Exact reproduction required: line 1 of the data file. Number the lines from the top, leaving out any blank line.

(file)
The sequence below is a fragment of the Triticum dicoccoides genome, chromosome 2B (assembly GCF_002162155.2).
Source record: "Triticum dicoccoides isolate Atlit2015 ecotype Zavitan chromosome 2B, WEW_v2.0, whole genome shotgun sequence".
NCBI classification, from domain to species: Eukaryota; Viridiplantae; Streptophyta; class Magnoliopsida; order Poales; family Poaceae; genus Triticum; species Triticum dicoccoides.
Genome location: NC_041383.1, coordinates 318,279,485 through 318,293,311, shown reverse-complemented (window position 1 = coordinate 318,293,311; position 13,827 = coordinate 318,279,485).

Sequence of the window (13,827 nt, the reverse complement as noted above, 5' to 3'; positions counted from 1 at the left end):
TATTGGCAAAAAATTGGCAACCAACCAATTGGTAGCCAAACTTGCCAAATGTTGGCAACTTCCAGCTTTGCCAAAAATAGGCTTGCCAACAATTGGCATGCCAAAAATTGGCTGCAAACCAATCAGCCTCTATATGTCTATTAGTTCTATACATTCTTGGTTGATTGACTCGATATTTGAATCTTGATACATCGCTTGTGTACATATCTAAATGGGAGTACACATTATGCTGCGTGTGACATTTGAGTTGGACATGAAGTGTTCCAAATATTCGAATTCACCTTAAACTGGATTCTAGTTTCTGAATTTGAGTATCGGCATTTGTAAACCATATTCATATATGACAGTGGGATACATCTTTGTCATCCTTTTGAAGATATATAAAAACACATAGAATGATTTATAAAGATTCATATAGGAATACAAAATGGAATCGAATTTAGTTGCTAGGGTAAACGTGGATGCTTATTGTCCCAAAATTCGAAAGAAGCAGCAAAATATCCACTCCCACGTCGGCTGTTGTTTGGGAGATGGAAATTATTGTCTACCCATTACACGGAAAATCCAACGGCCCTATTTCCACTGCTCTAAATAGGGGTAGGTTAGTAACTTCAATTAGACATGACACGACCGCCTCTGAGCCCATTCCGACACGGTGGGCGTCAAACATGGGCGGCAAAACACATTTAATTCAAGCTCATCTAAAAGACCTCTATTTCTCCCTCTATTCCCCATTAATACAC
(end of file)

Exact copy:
The sequence below is a fragment of the Triticum dicoccoides genome, chromosome 2B (assembly GCF_002162155.2).